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Patrick K. Sullivan, MD, FACS
& David P. Singer, MD

As seen in Medicine and Health / Rhode Island
magazine, Vol. 84, No. 12, December 2001.

Shape and form often define art. Similarly, elements of facial and cranial shape are closely associated and bring form to the human face – our interface with the world. Key facial features are of primary importance in the development of the face, the person, and the personality. Structural elements such the nose, chin, and ears made up of bone and or cartilage are not only dominant features but also can be artistically shaped and sculpted to bring the face into a more normal, aesthetically pleasing balance.

Since the popularization of the term “plastique” via the Handbuch der plastischen Chirurgie in 1838, the discipline of plastic surgery continues to evolve.1 The reconstructive aspects of the field in the pediatric population are widely recognized, particularly in facial dysmorphologies including the treatment of craniosynostosis. In contrast, the facial aesthetics of the pediatric patient with more subtle dysmorphology has often been less emphasized. The importance of facial aesthetics in the development of the personality, social skills, and self-esteem has been less estimated. Overall, conservative facial reshaping with a respect for the pediatric patient can have significant impact on children and adolescents.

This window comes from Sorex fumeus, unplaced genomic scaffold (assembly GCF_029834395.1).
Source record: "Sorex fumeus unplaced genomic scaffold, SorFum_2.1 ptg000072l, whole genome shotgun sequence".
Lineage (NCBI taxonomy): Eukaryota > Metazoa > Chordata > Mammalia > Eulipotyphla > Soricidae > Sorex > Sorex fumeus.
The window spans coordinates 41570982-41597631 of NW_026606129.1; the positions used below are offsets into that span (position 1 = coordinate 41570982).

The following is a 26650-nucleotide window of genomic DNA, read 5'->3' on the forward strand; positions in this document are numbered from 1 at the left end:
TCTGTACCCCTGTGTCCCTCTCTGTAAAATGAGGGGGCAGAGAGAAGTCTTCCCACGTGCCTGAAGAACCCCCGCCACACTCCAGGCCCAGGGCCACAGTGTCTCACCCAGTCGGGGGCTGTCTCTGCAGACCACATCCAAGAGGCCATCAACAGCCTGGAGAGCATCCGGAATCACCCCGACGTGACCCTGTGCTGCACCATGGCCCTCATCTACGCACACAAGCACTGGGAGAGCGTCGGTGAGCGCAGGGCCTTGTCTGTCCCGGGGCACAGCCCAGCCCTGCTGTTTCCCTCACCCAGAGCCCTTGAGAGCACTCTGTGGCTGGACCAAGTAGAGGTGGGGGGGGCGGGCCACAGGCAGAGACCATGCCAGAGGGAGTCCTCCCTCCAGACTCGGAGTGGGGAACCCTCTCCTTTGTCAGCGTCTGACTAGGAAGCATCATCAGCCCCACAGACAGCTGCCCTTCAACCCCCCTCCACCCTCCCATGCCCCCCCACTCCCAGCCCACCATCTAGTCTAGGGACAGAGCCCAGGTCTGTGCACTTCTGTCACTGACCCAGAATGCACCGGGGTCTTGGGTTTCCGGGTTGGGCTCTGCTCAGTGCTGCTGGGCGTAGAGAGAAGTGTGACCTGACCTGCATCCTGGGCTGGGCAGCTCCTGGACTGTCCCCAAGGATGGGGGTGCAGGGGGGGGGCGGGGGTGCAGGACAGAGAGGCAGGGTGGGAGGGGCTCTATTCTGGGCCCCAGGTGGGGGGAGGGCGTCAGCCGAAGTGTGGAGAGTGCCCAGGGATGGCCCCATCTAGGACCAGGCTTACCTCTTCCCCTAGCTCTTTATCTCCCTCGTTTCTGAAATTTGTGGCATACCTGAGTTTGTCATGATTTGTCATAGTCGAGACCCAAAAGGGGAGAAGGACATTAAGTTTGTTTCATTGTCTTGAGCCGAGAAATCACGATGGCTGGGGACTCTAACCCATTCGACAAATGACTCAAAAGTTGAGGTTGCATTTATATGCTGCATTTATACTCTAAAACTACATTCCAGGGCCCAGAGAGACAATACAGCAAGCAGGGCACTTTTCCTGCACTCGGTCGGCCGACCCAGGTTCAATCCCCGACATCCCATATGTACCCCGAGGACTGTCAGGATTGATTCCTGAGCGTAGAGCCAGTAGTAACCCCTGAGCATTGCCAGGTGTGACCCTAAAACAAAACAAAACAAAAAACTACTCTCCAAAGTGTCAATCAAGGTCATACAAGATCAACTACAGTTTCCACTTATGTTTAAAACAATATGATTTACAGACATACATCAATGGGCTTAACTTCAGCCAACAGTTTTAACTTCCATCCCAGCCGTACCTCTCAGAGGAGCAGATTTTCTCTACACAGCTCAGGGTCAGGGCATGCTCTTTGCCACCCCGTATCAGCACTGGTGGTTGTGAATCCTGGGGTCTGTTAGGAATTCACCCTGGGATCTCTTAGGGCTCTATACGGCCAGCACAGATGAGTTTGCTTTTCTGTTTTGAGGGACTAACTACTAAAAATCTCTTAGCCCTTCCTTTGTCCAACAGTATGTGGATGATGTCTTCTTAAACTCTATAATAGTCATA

Psychological influences define the perception of body image and underscore the way external appearance affects behavior. Plastic surgery to correct an unattractive feature can be enormously successful and remarkably free of conflict in this population. Children and adolescents undergo rapid reorganization of the self-image after plastic surgery with subsequent positive changes in behavior and interpersonal interactions.2 Parents have reported to us dramatic and rapid improvements in the behavior of children who have undergone ear reshaping, for example. The ridicule of peers can be powerful. Adolescents with nasal deformities may curtail their socialization rather then deal with painful interactions and rejection. Patient selection and timing of surgery, however, are both important factors in achieving successful outcomes in these young patients. The core values to guide in patient selection for these procedures are physical development, age, psychological stability and maturity, and clear realistic expectations of both the patient and the family. Amongst the pediatric population, the areas of most common concern are the ear, nose, and chin.